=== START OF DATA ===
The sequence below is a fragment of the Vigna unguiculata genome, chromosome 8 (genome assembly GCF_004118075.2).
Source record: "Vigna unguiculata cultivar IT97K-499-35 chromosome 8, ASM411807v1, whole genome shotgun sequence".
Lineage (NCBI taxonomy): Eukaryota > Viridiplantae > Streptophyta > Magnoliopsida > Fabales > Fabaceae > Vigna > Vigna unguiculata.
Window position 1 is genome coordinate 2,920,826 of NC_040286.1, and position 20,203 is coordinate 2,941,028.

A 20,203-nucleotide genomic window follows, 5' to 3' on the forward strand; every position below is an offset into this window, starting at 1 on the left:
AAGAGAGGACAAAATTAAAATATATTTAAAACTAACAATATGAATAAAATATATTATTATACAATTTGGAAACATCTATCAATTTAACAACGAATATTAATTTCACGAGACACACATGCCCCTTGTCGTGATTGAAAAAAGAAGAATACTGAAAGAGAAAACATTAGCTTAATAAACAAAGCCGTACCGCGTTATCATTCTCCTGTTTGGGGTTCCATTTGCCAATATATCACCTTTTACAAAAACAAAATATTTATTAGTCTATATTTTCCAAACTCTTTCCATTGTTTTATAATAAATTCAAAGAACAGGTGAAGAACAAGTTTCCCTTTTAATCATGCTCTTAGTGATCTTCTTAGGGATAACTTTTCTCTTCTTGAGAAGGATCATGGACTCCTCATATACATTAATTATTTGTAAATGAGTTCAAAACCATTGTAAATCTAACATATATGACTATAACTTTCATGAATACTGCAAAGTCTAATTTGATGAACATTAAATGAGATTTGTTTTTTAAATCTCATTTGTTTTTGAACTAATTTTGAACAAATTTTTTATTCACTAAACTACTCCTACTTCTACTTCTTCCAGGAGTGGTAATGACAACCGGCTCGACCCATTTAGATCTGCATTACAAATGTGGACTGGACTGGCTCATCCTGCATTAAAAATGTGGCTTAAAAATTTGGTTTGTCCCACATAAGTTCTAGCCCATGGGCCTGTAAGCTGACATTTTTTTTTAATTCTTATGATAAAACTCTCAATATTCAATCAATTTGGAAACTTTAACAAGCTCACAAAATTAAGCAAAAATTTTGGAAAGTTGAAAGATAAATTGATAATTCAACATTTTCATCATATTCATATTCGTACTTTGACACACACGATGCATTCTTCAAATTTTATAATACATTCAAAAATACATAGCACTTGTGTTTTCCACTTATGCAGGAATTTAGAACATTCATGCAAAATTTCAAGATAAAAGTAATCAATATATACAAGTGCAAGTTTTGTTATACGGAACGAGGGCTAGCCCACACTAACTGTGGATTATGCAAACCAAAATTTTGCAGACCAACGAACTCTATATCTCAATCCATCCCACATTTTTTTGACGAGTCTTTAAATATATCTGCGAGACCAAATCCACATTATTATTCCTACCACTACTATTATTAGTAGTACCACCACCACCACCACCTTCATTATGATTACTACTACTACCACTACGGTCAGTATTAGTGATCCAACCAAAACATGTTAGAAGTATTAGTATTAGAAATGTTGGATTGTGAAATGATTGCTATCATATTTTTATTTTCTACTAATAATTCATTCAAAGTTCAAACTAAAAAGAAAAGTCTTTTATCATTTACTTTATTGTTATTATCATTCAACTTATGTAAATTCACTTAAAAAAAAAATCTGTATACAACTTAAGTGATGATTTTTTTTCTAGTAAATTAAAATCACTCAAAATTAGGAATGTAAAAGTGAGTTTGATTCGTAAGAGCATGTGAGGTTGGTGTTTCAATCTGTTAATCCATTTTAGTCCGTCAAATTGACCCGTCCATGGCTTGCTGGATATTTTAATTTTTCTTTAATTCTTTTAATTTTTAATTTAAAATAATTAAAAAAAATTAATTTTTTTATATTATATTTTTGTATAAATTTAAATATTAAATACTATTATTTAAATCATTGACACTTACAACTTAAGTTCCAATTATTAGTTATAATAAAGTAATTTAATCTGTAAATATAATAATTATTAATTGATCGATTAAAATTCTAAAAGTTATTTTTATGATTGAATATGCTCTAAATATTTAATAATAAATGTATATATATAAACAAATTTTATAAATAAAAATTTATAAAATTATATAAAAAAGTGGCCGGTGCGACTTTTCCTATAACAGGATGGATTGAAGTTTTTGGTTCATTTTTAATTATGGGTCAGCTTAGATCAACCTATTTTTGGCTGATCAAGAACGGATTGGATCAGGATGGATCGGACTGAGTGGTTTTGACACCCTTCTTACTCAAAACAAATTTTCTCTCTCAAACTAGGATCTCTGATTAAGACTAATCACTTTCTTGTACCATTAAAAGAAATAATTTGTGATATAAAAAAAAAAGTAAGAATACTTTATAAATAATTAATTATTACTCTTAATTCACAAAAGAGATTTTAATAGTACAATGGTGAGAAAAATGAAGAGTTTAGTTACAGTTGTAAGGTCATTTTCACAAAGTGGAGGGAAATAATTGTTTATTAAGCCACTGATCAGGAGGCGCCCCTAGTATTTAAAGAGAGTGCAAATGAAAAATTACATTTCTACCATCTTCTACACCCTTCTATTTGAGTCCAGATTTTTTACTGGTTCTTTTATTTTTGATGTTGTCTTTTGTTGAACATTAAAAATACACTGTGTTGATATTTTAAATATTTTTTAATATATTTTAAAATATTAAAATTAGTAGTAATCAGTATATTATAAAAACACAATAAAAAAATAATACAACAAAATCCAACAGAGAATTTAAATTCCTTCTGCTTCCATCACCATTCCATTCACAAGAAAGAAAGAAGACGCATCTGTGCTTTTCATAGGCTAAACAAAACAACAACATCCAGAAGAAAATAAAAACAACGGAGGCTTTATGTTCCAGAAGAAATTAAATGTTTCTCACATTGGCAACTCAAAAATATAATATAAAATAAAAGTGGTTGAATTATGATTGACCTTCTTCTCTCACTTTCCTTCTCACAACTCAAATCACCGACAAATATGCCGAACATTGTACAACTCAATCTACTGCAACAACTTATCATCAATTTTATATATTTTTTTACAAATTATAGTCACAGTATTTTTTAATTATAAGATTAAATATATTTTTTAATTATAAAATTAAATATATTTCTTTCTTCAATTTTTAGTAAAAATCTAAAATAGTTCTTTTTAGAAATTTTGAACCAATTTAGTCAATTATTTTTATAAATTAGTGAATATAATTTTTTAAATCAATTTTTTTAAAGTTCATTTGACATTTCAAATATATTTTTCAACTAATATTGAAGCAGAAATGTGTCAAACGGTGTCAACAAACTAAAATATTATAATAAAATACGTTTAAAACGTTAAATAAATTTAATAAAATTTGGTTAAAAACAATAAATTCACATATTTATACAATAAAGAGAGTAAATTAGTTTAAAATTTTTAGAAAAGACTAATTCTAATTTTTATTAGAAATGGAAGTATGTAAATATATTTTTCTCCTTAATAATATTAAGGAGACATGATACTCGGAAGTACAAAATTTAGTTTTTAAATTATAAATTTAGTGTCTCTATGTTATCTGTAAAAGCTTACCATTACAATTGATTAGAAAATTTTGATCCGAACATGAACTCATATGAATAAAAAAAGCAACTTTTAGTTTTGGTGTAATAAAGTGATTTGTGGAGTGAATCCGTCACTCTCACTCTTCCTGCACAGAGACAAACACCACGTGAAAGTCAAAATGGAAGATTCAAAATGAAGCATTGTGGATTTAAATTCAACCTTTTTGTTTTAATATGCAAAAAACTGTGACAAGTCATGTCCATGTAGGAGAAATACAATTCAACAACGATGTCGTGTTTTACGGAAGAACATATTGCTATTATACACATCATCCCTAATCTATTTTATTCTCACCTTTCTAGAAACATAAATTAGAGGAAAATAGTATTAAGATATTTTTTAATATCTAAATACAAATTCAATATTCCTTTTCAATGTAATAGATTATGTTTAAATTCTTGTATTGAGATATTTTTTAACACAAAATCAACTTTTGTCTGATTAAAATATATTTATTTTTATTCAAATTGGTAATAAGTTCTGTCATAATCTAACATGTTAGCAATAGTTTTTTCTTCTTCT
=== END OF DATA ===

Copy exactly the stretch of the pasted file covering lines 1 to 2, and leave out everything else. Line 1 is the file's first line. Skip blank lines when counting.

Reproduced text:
The sequence below is a fragment of the Vigna unguiculata genome, chromosome 8 (genome assembly GCF_004118075.2).
Source record: "Vigna unguiculata cultivar IT97K-499-35 chromosome 8, ASM411807v1, whole genome shotgun sequence".